Apologies to Gunga Din fans, but George Stevens' classic just doesn’t survive too well over the years. The revered action/adventure yarn set in India, once one of the inspirations for the Indiana Jones movies, at one time looked like a rousing and exotic escapism entertainment, but with today’s eyes, it’s still a big spectacle picture, though now mostly dull and limp.
Gunga Din (1939) dir. George Stevens
Starring: Cary Grant, Douglas Fairbanks Jr., Victor McLaglen
By Alan Bacchus
Over the past year Turner Classic Movies & Warner Bros Home Video have packaged a number of surprisingly decent movie 4-pks of specific genres as a single DVD purchase. Normally, when I see distributors packaging two or three movies together for a volume discount there’s little value added. But there’s something about these TCM packages that feels like a surprisingly astound programming. For example, their ‘Sci-Fi’ package a few months ago, packaged together a quartet of interesting selections, including Them and The Beast From 10,000 Fathoms. Not all the films were great, but as a program of four films to watch it gave a good broad overview of sci-fi B-movies.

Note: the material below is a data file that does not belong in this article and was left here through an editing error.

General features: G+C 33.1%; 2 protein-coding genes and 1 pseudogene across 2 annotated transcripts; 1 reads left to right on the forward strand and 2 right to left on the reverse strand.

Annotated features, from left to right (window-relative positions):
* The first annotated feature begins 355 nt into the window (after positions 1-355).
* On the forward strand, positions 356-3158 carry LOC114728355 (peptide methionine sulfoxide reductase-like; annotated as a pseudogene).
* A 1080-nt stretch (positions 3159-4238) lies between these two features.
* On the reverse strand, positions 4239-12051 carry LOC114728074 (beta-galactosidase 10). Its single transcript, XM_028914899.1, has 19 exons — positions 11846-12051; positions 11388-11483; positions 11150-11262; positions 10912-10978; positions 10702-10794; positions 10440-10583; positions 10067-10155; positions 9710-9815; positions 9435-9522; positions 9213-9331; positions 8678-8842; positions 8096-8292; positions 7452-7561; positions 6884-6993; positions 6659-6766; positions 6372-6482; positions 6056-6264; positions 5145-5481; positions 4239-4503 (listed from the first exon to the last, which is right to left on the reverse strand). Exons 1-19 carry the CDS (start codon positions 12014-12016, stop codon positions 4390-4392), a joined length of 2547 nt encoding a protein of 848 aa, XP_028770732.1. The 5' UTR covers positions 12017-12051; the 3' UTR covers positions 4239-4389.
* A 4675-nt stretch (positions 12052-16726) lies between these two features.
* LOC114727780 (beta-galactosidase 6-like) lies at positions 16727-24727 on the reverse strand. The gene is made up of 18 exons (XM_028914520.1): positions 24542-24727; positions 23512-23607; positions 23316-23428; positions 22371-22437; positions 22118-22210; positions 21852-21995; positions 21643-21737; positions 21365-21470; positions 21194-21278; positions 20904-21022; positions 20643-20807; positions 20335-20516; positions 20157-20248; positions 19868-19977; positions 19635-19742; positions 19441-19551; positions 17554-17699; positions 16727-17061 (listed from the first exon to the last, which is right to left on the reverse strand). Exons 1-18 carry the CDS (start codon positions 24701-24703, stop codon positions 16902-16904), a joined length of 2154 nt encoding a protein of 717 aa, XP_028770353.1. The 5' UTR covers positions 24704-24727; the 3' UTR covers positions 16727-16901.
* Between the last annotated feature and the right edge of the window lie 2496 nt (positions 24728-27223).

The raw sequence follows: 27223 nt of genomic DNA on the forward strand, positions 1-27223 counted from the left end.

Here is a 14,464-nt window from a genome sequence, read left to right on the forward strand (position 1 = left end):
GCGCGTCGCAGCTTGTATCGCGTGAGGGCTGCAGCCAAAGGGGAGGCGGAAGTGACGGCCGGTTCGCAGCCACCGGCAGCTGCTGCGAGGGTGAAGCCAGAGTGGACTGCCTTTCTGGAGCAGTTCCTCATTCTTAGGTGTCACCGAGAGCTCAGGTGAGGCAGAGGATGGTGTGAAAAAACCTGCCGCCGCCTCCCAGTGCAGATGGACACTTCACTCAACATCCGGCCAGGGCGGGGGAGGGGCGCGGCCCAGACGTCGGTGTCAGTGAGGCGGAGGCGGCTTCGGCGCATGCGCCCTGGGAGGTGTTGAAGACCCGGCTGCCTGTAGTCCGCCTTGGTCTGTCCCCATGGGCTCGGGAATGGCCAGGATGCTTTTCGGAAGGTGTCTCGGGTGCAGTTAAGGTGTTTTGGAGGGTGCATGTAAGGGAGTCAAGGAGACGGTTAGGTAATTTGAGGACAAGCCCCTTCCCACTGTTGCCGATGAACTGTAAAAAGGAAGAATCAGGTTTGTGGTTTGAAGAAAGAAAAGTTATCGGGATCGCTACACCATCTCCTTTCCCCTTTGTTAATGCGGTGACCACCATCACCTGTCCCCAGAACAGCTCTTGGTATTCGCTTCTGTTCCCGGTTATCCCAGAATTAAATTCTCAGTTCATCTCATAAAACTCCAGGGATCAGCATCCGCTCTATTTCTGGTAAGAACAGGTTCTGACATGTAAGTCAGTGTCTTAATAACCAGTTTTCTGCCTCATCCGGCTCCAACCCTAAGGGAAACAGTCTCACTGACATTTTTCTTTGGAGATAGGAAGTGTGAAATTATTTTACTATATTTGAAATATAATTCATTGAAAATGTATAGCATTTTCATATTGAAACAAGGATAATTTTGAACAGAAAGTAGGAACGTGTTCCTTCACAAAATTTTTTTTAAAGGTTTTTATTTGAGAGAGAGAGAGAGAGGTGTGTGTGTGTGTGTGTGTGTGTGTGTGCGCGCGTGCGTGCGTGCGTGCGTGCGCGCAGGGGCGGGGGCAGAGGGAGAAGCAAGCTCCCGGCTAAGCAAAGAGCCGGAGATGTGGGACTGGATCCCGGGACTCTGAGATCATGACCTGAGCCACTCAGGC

In their ‘War’ package Warner puts together: Battle of the Bulge (1961), The Dawn Patrol (1938), Operation Pacific (1951) and Gunga Din (1939). For me Gunga Din was the main attraction to this package – one of the revered classics from ‘Hollywood’s Greatest Year’ – 1939.
Here in Gunga Din, the Indian legend of the Kali warriors gets its first cinematic treatment. This story has been done a little bit better in The Stranglers of Bombay, the 1960 Hammer picture starring Guy Rolfe, and of course Indiana Jones and the Temple of Doom. In this picture, the infamous ‘Thugs’, sadistic killers and bloodthirsty worshippers of the goddess Kali has just attacked a British outpost, thus breaking the line in communication for the occupying colonists. British Colonel Weed dispatches a trio of soldiers to investigate.
There’s Cutter (Cary Grant) a fist-fighting rabble-rouser, the muscle-man sweetheart MacChesney (Victor McLaglen) and the reluctant softy Ballantine (Douglas Fairbanks Jr.) whose recently been engaged but desperately wants to join his buddies on the adventure. Tagging along is their affable Indian guide and wannabe soldier Gunga Din (Sam Jaffe). The team discovers an old Indian cult called the Thugees who worship a goddess named Kali who strangle their victims to death.
While the film does features a number of big sprawling action scenes, the forward movement of the journey and thus the intensity of the action is stifled at every turn with its rather silly comedic side plotting. Sure some decent banter between Cary Grant and Victor McLaglen, but the amount of running time devoted to these scenes diffuses the excitement of the adventure. Specifically Ballantine troubles with his fiancé is given much too much attention, and feels like a romantic comedy dynamic shoehorned into a disposable b-movie cliff hanger serial.